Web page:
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I have this very short JSON-code in a "utf-8 without BOM"-encoded file:

{ "paths": ["A:\\path\\to\\dir"],
  "anotherPath": "os.path.join(os.path.dirname( __file__ ), '..')"

I ensured its validity with different online JSON validators. But with following Python code...

jsonfile = "working\\path\\to\\myProgram.conf"
with open(jsonfile) as conf:
    confContent = json.load(conf)
# doStuff...

... I receive this error:

No JSON object could be decoded

I know that the path is correct, because I read its content successfully at a different place. Any ideas what could be wrong?

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Is this Python 2 or 3? –  Martijn Pieters Feb 7 '13 at 18:56
Is it possible to create an example that is reproducible? (It certainly doesn't happen on my machine, so it's very difficult to diagnose). Or at least show the full traceback? –  David Robinson Feb 7 '13 at 18:58
Look at, which is your exact code, together with some code that writes that exact string as a "utf-8 without BOM"-encoded file beforehand, and it seems to work for me in both 2.7 and 3.3 on Mac and 2.7 on Windows. Does it not work for you? Can you compare the generated test.json file to your existing myProgram.con file? –  abarnert Feb 7 '13 at 19:06
As a side note: Why do you have doubled forward slashes? That's documented to be harmless on POSIX, and happens to be harmless with most APIs on Windows, but it's still an odd thing to do. –  abarnert Feb 7 '13 at 19:07
Thanks for your answers. The comparison to your test.json did the trick. My editor found it to be funny to switch back to ANSI every time I closed the file. Also the double forward slashes should be double backslashes of course. Does it make a difference if it is Python 2 or 3? –  x squared Feb 7 '13 at 19:27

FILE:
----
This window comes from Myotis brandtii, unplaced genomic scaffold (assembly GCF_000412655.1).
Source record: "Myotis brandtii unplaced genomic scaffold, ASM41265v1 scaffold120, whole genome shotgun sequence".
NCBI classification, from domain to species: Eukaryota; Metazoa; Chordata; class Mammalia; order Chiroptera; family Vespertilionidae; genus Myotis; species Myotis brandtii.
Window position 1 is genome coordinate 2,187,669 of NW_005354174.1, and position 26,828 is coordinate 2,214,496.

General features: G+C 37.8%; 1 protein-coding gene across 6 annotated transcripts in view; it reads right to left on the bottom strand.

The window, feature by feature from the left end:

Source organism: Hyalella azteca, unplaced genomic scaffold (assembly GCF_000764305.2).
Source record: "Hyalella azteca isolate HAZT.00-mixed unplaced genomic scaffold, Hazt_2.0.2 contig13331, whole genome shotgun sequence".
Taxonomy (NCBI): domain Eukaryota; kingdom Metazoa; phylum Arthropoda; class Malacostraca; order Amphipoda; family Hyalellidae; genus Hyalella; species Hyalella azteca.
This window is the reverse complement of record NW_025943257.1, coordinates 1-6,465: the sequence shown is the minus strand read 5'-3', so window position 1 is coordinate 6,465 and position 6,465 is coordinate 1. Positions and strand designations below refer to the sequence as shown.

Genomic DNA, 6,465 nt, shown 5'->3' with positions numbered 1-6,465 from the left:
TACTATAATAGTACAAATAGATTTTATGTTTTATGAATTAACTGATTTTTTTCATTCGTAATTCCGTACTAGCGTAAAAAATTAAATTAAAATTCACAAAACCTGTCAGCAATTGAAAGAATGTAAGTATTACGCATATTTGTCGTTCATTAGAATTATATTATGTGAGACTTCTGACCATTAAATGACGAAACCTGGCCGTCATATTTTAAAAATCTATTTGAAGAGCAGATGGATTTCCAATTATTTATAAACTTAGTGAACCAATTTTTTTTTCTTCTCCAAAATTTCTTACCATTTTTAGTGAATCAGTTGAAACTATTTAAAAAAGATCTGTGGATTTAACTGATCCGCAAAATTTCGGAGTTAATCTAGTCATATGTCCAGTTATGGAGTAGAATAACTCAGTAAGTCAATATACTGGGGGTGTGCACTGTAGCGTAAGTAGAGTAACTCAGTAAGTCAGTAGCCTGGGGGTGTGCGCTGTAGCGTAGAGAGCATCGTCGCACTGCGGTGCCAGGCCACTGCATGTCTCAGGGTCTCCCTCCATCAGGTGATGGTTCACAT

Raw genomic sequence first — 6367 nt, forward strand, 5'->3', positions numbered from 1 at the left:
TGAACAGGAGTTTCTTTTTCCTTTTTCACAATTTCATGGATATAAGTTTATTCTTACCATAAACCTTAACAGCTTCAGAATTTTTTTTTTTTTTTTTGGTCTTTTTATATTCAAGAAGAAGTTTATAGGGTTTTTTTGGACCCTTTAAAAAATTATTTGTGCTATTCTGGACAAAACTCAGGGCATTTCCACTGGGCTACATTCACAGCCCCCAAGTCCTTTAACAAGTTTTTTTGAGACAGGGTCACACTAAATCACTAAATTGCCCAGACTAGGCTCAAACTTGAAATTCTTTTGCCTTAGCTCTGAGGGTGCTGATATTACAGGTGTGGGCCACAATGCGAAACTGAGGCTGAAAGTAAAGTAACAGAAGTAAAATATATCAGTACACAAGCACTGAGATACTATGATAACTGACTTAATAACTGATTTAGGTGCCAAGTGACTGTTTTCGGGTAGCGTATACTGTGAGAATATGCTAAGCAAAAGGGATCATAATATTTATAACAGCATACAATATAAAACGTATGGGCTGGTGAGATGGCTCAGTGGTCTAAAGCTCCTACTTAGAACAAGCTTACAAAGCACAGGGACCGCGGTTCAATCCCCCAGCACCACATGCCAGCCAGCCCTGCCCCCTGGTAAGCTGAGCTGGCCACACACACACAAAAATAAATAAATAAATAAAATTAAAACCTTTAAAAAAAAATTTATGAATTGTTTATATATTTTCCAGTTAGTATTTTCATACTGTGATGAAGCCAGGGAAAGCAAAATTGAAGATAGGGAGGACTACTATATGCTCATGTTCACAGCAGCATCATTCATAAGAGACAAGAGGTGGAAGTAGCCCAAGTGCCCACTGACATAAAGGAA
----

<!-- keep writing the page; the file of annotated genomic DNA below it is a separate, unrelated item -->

1 Answer 1

up vote 3 down vote accepted

The problem is that you don't actually have a file encoded as UTF-8 without BOM.

You can generate a file with that string encoded that way as follows:

u='''{ "paths": ["A:\\path\\to\\dir"],
  "anotherPath": "os.path.join(os.path.dirname( __file__ ), '..')"
with open('test.json', 'wb') as f:

(Whether the 'b' is necessary or not depends on whether you're on Python 2 or 3, and whether you're on Windows or Unix. But if it's not necessary, it's harmless.)

Now, if you run your code against that file, it works.

But you can compare the test.json file to your working\\path\\to\\myProgram.conf file and see what the difference is. (Most non-Windows systems come with command-line tools like hexdump; on Windows you may have to get a little fancier to spot the differences.)

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+1 for good summary –  x squared Feb 7 '13 at 20:03

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